Organizing Raw Footage7 days of shooting produced 57gigs, 766 files. I dropped my file naming scheme about the time I got to clip 300, it was too verbose and surprisingly unhelpful. Organized into folders by scene.
As it turns out all I really needed to do was ensure that each clips had a unique number. When I played back the footage to see which lines/actions were covered I simply marked with a pen in a copy of the script the footage numbers. This provided a quicker way to later answer my own editing questions like 'which clips have line 144'. This also made apparent that some lines were only covered in one take, providing constraints in editing.
Cheating The AnglesThroughout filming I used what is called 'cheating the angle'. In real life when two character talk to each other they face each other directly. This doesn't look as good on camera than it does in real life because shots from the side will only capture the sides of faces. So instead the actors turn 15 degrees or so when delivering their lines (this is of course unnatural and I had to instruct the actors several times to "cheat a bit more, it looks better on camera"). Oftentimes it's useful to have a prop give the actors an excuse to cheat their angles toward the camera.
Looking at the phone helps cheat the angles.
What about using a third character as an excuse for actors to cheat their angles? No - This is usually avoided because you end up with characters standing in a triangle facing each other requiring more cross cutting or other camera movements. In scenes with 2+ actors the angle cheating gets more drastic.
All actors sit on the same side of the table. Dumb in real life, cool on camera.
Looking back I wish I could apply a lot of these principles to the restaurant scene. If I could redo it I would have them sit on the same side to and utilize the folder be an excuse to cheat angles. Or have them sit at a bar or on a bench.
Restaurant scene comes off as being removed from the conversation.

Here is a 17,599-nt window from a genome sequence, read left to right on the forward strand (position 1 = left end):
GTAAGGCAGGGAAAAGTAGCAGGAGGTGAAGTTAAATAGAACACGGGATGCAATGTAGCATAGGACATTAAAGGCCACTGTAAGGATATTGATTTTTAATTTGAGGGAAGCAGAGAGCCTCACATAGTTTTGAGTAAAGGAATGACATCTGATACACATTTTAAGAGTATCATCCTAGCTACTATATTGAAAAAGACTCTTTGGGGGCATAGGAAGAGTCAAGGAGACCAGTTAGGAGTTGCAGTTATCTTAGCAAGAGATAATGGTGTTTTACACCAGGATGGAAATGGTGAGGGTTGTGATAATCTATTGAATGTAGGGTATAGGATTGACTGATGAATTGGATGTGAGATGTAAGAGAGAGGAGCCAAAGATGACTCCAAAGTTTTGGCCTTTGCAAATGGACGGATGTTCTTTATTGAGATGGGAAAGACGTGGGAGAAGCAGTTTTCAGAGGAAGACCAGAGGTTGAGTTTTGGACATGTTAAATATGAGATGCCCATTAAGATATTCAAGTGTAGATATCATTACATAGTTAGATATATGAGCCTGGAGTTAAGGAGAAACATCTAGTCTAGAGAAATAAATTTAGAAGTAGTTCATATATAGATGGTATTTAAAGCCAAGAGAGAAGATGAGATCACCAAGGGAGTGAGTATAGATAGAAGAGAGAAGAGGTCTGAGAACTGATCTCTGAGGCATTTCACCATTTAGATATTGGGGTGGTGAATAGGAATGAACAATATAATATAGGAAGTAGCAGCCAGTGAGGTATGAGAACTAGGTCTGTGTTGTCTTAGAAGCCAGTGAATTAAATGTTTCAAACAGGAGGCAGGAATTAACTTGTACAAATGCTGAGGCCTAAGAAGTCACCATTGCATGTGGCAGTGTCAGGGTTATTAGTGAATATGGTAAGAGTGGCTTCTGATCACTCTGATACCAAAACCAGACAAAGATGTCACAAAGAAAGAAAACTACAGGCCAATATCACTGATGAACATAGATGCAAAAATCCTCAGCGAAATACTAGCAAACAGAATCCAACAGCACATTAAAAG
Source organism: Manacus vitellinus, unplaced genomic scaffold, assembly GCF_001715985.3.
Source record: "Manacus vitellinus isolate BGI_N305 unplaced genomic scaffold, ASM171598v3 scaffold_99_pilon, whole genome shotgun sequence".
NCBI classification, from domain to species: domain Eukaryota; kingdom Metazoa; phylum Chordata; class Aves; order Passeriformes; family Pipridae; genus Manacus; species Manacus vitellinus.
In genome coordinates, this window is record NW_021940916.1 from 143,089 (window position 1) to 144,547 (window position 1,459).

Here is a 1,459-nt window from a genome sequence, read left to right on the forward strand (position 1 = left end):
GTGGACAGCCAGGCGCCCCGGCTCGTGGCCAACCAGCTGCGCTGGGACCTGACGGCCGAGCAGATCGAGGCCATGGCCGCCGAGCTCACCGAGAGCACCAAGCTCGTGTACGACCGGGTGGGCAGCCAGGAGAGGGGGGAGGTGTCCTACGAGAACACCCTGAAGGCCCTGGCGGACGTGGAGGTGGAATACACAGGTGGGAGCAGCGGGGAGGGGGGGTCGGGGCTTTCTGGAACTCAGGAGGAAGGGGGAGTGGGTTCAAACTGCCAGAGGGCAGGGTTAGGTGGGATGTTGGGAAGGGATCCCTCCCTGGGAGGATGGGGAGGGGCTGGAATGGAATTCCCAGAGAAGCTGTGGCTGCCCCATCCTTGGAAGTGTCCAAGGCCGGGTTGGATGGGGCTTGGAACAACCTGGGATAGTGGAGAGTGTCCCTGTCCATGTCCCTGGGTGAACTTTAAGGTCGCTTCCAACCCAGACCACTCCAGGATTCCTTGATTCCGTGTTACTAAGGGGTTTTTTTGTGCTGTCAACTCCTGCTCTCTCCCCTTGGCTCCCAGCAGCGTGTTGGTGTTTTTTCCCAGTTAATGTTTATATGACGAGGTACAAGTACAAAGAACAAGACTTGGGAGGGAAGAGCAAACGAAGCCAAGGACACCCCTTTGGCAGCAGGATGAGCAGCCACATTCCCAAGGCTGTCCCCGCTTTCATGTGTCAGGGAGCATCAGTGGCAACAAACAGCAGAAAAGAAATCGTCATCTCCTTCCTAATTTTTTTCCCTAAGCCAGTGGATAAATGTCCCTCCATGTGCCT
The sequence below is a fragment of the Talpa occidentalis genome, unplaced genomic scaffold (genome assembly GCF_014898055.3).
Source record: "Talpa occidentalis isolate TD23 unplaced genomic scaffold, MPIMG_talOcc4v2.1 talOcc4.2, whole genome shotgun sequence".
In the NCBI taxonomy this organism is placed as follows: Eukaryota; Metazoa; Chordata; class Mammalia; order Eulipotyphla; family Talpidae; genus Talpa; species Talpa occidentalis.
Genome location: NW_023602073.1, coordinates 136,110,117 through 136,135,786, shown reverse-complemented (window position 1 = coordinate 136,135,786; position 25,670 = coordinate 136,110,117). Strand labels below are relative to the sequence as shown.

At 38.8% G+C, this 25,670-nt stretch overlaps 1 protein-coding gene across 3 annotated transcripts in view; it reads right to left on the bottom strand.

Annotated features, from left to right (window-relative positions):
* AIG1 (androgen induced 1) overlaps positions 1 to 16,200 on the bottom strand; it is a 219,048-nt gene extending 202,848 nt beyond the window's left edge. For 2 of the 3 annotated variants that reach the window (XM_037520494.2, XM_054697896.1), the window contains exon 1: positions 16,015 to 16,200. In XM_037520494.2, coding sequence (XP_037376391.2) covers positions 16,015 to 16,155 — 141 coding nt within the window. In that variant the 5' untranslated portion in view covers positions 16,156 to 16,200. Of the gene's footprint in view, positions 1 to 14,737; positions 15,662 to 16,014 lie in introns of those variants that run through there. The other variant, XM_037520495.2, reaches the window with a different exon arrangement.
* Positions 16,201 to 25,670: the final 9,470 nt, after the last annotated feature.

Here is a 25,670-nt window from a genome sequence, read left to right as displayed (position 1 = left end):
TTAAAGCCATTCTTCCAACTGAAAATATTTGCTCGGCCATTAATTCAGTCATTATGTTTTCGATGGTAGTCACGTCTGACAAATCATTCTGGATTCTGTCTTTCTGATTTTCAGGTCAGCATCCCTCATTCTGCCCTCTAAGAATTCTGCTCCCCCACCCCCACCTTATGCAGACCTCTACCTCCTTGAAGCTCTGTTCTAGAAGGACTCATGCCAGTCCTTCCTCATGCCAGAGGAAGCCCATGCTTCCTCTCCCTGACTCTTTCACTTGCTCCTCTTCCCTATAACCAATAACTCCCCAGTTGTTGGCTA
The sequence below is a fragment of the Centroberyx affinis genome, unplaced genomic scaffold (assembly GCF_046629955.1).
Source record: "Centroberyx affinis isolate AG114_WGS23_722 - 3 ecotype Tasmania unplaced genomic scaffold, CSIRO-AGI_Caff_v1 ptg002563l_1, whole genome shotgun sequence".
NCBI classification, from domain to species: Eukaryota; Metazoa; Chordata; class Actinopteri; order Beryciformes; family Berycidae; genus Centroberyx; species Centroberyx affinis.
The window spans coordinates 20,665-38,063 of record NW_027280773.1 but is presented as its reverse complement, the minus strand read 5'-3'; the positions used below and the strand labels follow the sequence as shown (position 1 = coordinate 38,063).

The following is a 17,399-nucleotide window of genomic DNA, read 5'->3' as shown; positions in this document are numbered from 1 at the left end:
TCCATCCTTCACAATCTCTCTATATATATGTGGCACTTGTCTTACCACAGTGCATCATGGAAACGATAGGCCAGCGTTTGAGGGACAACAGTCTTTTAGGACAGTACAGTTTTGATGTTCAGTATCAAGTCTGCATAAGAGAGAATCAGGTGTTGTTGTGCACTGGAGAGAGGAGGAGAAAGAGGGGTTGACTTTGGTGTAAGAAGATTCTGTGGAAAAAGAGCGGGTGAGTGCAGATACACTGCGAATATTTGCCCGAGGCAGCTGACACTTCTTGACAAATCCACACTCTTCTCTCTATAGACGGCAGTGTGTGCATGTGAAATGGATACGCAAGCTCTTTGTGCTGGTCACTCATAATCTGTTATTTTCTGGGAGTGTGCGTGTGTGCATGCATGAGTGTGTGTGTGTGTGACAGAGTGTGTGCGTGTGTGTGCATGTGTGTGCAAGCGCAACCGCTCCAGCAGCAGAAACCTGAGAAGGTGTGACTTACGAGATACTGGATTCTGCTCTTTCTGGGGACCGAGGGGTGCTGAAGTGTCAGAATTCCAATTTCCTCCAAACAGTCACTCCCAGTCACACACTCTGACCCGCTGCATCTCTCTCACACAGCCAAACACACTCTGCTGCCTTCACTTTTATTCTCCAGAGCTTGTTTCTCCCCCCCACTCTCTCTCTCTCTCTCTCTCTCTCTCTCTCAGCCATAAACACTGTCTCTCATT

Crosscut MatchingWhen characters talk to each other in back to back cuts you need to reinforce the illusion that they are actually looking at each other. This is called 'matching the angles'. Simply put if character A faces left then character B needs to face right.
In our minds we superimpose the back to back footage to form a coherent sense of space. When the cut occurs if there is any small discrepancy is size, angles, position in frame, etc. our brains notice it immediately and thus become conscious of the artificial nature of the editing.
Bad editing example: Both characters looking right, at different angles, and different horizontal head centering.
Lesson of the day: When filming always do multiple takes from the opposite angles. It gives the editor more flexibility. Also on set it's impossible to fully picture the final edits so better safe than sorry.
Lengthy LinesIn the simplest, plainest form of editing you cut to each character when they say their line; more specifically you cut to them just before they say their first word in the line and cut away just after they say the last word in their line. During filming this is how I pictured most of my editing would end up, and for the most part it acted as a template for the scene.
As I was refining the script I tried to avoid lengthy lines as much as possible for many reasons: easier for actors to memorize lines (especially on a zero rehearsal shoot). Nonetheless I still have some lengthy lines in the movie and they require deviation from the main crosscut template. Holding a cut on a character for 3+ sentences or 10+ seconds feels boring so I sound it natural to cut to character's listening reactions and cut back.